After their evaluation, it will be passed to a second reader who will do another full evaluation. After these two evaluations, the application will go to a committee for a final decision. All committees are chaired by a senior admissions staff member. You can also write about personal challenges in your personal statement, or in the additional information section of your application.
This is your opportunity to share something meaningful about yourself—a topic that shows who you are or something important to you—that goes beyond a list of activities and academic achievements. It is also important for you to reflect on your choice of topic and explain its importance, impact, or influence. Your grammar and spelling should also be free of errors. If you are a first-year applicant in your senior year of high school, you can arrange for an interview with a representative of the Barnard community senior interviewer, staff member, or alumna.
These interviews are not required, but they are an opportunity for the Office of Admissions to learn more about you, and for you to learn more about the College. Both informational and evaluative in nature, the interviews will be considered in our application review, but if you do not interview, you will not be penalized in any way. Please note that interviews are not part of the transfer application process.
Barnard does not require portfolios or auditions for any of our artistic programs. If you would like to submit supplementary materials, please only do so if it represents a substantial amount of your time, dedication, and energy. Most applicants who send additional materials do so to demonstrate talent in art including film, photography, drawing, painting, and sculpture , music, dance, theatre, or creative writing, though we have received materials demonstrating other skills slam poetry performances, for example.
You can submit a supplementary portfolio through Slideroom. Please note: Supplementary material is considered part of the application and will not be returned.
Frequently Asked Questions For First-Year Applicants | Admissions
The Early Decision plan is intended for students who passionately believe that Barnard is their first choice college. It is a binding decision plan, meaning that if you are admitted Early Decision, you agree to attend Barnard and promise to withdraw all other applications.
It is expected that students who apply Early Decision will have explored the Barnard literature and website, and will have connected with current students, alumnae, admissions officers, or faculty to learn more. We strongly suggest that you visit campus if possible. You should discuss Early Decision with your family, and should take into consideration all aspects relevant to making your college choice. The simple answer is no. Our holistic admissions process is the same for candidates applying for Early and Regular Decision.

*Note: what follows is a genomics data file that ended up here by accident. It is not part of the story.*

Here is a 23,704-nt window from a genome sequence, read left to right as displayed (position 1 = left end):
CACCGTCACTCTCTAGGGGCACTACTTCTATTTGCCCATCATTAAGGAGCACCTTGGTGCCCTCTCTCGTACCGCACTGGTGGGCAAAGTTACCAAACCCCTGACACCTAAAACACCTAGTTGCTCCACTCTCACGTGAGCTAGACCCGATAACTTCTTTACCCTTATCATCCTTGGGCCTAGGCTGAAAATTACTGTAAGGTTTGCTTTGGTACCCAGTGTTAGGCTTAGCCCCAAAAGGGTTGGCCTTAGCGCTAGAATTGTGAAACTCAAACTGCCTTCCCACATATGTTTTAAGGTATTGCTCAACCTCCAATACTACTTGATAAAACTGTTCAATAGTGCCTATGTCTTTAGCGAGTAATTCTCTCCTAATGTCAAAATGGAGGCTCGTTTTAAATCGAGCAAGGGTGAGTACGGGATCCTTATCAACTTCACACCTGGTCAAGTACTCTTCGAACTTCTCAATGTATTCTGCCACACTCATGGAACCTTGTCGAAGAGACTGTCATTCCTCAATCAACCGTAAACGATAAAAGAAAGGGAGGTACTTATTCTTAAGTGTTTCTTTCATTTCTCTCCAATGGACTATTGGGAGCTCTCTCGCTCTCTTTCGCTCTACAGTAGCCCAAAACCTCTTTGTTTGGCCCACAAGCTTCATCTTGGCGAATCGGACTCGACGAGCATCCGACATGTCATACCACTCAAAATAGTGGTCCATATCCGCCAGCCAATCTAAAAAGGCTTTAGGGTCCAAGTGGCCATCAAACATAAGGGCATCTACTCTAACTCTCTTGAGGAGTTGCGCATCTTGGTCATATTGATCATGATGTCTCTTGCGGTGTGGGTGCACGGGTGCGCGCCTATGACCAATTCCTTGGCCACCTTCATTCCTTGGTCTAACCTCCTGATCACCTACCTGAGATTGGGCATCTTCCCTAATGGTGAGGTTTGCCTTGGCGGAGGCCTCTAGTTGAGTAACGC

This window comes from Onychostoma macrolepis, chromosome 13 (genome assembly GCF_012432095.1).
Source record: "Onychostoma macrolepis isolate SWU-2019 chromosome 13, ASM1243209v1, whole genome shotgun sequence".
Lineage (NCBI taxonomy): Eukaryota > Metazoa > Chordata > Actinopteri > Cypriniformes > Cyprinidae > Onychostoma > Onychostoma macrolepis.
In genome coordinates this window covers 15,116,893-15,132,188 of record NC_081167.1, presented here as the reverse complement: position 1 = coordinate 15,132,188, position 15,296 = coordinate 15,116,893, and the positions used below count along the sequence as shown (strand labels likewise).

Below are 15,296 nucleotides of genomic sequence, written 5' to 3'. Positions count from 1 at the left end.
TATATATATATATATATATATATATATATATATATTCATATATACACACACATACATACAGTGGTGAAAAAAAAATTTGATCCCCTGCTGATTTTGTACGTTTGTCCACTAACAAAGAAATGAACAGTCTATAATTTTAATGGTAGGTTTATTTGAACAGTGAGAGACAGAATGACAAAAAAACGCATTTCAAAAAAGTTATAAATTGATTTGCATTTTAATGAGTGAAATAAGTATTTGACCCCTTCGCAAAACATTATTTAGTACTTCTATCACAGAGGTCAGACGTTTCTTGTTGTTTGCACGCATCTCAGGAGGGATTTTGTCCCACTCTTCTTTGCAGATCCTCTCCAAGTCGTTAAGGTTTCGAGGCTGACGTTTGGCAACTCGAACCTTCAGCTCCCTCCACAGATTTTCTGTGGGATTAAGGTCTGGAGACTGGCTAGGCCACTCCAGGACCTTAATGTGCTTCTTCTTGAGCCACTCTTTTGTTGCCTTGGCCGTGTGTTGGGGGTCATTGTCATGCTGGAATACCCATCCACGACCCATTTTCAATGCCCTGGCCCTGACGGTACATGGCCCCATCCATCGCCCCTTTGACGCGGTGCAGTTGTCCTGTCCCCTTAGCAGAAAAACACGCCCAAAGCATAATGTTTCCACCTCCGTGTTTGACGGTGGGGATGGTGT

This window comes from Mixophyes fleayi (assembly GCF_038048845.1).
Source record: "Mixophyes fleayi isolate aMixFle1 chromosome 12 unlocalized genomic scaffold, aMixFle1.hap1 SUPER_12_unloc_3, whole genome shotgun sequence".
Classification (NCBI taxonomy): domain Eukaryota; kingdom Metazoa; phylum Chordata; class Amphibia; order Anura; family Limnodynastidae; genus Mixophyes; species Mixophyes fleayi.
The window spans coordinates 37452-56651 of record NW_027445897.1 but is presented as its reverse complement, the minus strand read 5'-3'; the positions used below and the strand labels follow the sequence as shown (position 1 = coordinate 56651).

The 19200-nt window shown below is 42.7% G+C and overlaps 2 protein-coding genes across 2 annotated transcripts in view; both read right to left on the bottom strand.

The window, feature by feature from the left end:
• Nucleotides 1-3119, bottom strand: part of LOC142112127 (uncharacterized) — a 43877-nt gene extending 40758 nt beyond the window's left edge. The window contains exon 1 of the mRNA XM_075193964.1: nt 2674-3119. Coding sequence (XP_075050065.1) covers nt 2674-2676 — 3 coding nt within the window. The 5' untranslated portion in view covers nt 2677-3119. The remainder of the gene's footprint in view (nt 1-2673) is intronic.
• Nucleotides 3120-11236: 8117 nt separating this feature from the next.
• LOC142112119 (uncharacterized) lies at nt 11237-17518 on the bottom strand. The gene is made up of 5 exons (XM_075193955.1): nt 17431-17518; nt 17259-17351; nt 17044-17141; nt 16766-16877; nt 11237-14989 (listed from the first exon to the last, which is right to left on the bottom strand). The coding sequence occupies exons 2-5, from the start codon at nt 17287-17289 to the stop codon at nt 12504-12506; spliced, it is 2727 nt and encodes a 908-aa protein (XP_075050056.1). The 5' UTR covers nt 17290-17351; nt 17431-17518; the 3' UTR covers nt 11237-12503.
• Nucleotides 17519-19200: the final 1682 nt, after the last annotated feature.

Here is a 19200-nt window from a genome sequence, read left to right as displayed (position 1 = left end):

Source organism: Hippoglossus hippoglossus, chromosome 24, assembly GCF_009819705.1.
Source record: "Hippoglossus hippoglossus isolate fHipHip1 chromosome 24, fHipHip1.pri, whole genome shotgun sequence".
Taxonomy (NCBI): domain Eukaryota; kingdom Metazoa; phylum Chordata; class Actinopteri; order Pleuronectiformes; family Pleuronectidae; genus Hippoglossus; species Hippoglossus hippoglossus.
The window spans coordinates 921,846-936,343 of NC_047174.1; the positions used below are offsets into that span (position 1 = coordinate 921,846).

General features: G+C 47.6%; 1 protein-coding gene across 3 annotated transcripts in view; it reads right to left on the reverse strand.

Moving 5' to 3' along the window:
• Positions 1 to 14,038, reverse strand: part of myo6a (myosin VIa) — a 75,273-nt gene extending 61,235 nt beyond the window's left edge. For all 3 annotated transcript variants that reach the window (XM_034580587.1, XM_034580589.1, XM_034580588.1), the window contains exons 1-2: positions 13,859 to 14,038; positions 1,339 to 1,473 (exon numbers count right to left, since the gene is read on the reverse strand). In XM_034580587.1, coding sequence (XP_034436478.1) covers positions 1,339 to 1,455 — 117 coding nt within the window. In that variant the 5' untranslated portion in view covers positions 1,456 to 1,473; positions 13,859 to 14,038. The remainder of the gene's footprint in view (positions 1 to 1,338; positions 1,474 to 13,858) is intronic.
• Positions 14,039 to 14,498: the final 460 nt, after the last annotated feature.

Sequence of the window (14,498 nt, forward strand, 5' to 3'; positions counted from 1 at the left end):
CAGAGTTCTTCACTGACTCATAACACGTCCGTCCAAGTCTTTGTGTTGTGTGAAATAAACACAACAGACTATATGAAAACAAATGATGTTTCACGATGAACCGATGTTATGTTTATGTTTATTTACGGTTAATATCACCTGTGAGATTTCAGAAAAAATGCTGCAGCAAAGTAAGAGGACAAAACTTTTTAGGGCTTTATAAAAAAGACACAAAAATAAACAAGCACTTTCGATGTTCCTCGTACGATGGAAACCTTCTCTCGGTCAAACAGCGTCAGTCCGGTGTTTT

Our GPA and standardized testing averages for admission are the same for both decision plans. However, as the majority of our applicants apply through Regular Decision, by applying Early Decision you may have the benefit of standing out in a smaller pool of applicants. Also, by applying early decision, we assume you have done thorough research on Barnard and feel it is your first-choice school; a factor we do not take lightly.
Methodology used to calculate Early Decision and Regular Decision is the same. Then, you and your family should contact the Office of Financial Aid with any questions. A math score will prompt us to look at the relevant math curriculum, grades, and any related teacher comments. Standardized test scores are one aspect of the application and never the sole reason for admission or denial.
We no longer require SAT subject tests as part of our application review. Scores that are sent to Barnard are not included in our evaluation. Barnard strongly recommends that students take all standardized testing prior to the application deadline. This will ensure that scores reach us in time to review your application for admission. We are unable to offer admission to a student without official testing on file.
Early Decision students taking exams in November, or Regular Decision students taking exams in January, may self-report their scores by sending a screenshot of their scores to the admissions office.
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Your name must be visible on the computer screen to verify they are your scores. Please send self-reported scores to admissions barnard. While we will use self-reported scores to initiate our admissions review, we will not extend any offers of admission without official scores. Barnard does not participate in score choice and requires students to send all standardized testing scores.
For the SAT, we will use the highest score in each section of each exam sitting. Testing is one part of the application review process, and having a complete testing profile can provide insight into a student's progress. We have always practiced the spirit of score choice. However, we do, prefer to see a student's full testing history to have a complete picture. For students who have taken IB courses but do not have the diploma, credit is generally awarded for higher level IB scores of 6 or 7 and some for some exams 5.
Students may use the credit for placement or degree progress. For more information, please visit our websites regarding Advanced Placement and International Baccalaureate scores. Barnard will accept both versions of the SAT exam, as per our score choice policy. We will still use your highest score in each section in our evaluation.